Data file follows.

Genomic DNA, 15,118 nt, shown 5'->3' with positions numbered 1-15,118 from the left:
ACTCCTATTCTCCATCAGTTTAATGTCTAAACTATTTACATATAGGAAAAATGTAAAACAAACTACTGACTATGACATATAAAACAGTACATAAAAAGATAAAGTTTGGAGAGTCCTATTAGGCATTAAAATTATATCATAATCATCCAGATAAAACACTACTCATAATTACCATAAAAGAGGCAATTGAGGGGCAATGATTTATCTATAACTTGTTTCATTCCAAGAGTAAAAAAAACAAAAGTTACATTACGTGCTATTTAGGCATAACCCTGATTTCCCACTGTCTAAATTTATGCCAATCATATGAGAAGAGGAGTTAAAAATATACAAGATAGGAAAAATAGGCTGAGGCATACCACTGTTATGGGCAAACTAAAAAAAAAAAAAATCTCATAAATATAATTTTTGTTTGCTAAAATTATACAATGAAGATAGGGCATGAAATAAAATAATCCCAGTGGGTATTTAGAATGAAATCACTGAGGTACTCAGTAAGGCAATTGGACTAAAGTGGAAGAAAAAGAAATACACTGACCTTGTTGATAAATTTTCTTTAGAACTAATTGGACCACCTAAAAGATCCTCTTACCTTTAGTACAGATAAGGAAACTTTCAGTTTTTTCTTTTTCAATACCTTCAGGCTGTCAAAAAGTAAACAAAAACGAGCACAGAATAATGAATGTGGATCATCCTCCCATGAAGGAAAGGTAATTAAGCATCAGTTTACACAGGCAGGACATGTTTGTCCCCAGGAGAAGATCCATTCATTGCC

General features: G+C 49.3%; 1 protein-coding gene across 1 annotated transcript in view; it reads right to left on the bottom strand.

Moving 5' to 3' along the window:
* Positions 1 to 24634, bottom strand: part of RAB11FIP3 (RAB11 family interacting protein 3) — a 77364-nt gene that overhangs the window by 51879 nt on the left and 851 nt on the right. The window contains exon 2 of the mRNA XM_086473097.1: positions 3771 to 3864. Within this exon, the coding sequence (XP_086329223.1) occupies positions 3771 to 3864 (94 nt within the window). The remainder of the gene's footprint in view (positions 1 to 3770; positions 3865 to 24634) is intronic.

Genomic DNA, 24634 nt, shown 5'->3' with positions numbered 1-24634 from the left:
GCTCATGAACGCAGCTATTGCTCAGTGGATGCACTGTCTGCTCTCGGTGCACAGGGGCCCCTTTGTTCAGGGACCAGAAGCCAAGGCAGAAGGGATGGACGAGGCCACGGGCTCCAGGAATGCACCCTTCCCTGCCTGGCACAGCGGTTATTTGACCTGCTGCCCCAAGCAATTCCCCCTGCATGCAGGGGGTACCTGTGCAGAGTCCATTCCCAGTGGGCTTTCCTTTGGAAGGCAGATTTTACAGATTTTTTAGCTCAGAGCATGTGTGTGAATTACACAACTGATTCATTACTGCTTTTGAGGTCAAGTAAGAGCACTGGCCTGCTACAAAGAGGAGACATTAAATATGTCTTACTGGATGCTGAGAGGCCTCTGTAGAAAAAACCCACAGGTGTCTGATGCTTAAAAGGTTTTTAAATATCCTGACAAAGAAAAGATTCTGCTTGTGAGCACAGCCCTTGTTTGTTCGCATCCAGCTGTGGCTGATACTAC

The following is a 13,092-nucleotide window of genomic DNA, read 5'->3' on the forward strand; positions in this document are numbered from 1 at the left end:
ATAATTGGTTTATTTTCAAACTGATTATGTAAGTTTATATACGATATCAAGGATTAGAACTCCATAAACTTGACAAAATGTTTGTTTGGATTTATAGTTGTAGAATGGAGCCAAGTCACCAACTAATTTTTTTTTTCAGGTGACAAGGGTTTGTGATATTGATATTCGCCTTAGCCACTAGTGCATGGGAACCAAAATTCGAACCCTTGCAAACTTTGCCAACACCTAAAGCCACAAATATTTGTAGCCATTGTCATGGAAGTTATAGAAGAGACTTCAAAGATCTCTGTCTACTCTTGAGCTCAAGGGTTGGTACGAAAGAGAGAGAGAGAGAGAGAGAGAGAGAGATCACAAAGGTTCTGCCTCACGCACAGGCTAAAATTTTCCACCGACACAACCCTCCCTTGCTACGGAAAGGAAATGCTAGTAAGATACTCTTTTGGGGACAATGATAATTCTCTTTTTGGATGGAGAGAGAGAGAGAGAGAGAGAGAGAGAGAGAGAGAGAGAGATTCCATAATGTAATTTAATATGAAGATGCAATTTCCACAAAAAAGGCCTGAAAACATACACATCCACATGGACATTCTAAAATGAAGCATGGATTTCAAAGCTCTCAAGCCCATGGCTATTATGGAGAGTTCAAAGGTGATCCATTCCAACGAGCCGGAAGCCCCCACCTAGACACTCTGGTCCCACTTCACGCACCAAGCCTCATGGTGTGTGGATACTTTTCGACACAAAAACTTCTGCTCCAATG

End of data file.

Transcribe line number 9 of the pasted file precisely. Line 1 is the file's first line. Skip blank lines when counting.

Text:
ATAATTGGTTTATTTTCAAACTGATTATGTAAGTTTATATACGATATCAAGGATTAGAACTCCATAAACTTGACAAAATGTTTGTTTGGATTTATAGTTGTAGAATGGAGCCAAGTCACCAACTAATTTTTTTTTTCAGGTGACAAGGGTTTGTGATATTGATATTCGCCTTAGCCACTAGTGCATGGGAACCAAAATTCGAACCCTTGCAAACTTTGCCAACACCTAAAGCCACAAATATTTGTAGCCATTGTCATGGAAGTTATAGAAGAGACTTCAAAGATCTCTGTCTACTCTTGAGCTCAAGGGTTGGTACGAAAGAGAGAGAGAGAGAGAGAGAGAGAGAGATCACAAAGGTTCTGCCTCACGCACAGGCTAAAATTTTCCACCGACACAACCCTCCCTTGCTACGGAAAGGAAATGCTAGTAAGATACTCTTTTGGGGACAATGATAATTCTCTTTTTGGATGGAGAGAGAGAGAGAGAGAGAGAGAGAGAGAGAGAGAGAGAGATTCCATAATGTAATTTAATATGAAGATGCAATTTCCACAAAAAAGGCCTGAAAACATACACATCCACATGGACATTCTAAAATGAAGCATGGATTTCAAAGCTCTCAAGCCCATGGCTATTATGGAGAGTTCAAAGGTGATCCATTCCAACGAGCCGGAAGCCCCCACCTAGACACTCTGGTCCCACTTCACGCACCAAGCCTCATGGTGTGTGGATACTTTTCGACACAAAAACTTCTGCTCCAATG